Fighting Drug Resistance in Colorectal Cancer with a Triple Attack!
Despite recent genomics-driven advancements in drug discovery and introduction of novel therapeutics, colorectal cancer (CRC) remains the fourth most commonly diagnosed and third most deadly cancer worldwide . Five-year survival prognosis is highly dependent on the stage of the disease, with 90% survival rates for stage I dropping to barely 10% by stage IV metastatic CRC (mCRC) .
These poor survival rates are due to acquired drug resistance, in which patients responding positively to initial treatment begin to relapse as their tumours adapt and regrow. Effective first line therapy is a key determinant of patient outcome, with RAS and BRAF representing important biomarkers when determining the choice of therapeutics .
Identification of the mutations which activate receptor tyrosine kinases and downstream pathways in CRC led to the development of therapeutic kinase inhibitors. Unfortunately, in comparison with expectations, these have underperformed in clinical studies due to the complex cross talk and feedback among signalling pathways; targeting one point leads to pathway reorganisation and cancer cell survival .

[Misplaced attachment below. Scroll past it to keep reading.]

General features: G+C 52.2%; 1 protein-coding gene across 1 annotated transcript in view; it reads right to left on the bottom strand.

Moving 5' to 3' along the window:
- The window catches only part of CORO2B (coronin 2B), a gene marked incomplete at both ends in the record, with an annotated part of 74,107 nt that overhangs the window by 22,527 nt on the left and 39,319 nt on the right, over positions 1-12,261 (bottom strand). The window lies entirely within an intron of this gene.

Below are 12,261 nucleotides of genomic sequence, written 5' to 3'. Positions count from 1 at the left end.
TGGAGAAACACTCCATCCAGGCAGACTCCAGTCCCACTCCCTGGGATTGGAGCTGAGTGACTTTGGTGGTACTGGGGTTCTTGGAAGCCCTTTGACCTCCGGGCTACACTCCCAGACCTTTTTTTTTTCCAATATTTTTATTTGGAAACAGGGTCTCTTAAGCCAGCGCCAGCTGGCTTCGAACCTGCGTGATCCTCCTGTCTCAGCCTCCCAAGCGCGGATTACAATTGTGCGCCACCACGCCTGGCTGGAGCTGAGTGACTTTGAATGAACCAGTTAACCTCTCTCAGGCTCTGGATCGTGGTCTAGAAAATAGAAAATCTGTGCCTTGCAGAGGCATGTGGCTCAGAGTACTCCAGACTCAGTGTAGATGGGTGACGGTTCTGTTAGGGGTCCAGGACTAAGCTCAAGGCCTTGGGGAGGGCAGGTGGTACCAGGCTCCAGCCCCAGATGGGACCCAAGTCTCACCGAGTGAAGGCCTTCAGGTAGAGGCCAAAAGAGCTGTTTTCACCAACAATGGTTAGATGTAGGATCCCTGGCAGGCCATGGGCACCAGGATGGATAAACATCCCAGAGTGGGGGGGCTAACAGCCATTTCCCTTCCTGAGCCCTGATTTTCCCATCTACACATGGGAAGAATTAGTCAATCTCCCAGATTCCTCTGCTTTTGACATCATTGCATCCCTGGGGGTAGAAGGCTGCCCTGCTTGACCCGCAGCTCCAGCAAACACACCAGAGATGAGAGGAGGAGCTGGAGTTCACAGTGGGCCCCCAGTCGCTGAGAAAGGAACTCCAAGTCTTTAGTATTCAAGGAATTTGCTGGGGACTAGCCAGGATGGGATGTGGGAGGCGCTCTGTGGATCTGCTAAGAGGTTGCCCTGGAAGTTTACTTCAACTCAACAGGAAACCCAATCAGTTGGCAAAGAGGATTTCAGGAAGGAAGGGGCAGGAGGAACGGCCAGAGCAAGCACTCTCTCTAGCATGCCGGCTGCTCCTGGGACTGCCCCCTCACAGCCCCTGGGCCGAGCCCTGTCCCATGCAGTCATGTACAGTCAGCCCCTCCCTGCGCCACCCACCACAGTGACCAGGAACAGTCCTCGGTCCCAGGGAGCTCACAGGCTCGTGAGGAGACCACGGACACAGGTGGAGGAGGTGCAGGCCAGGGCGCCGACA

Combined inhibition of different kinases and pathways is a recent, more effective approach, especially when pairing chemical inhibitors with other techniques such as angiogenesis inhibitors and EGFR blocking antibodies. Clinical trials in the Netherlands with active BRAF-driven CRC showed that the use of a three-target approach of MAP and MEK kinase inhibitors, together with the EGFR-blocking antibody Cetuximab, led to improved results .
Well-characterised in vitro models are required to test putative drug combinations in clinically relevant models with genetically defined backgrounds. A promising study carried out by Dr Paul Clarke at the ICR showed that, in a panel of 47 CRC cell lines, a ‘triple attack’, with inhibitors of MEK and PI3Kα/δ kinases alongside low concentrations of an apoptosis-inducing BCL2 family inhibitor, improved the synergistic interaction of these compounds and blocked the acquisition of drug resistance in these models .
In vitro data generated from 2D cancer models has traditionally driven the journey to the clinic. However, studies validating the predictive nature of patient-derived cancer organoids show that these models mirror the in vivo reality much more closely than 2D models , likely because they more faithfully preserve tumour architecture and heterogeneity. Patient-derived organoids therefore represent a step towards predictive compound screening, and the designing of drugs that underpin the next generation of better performing CRC combination therapies.
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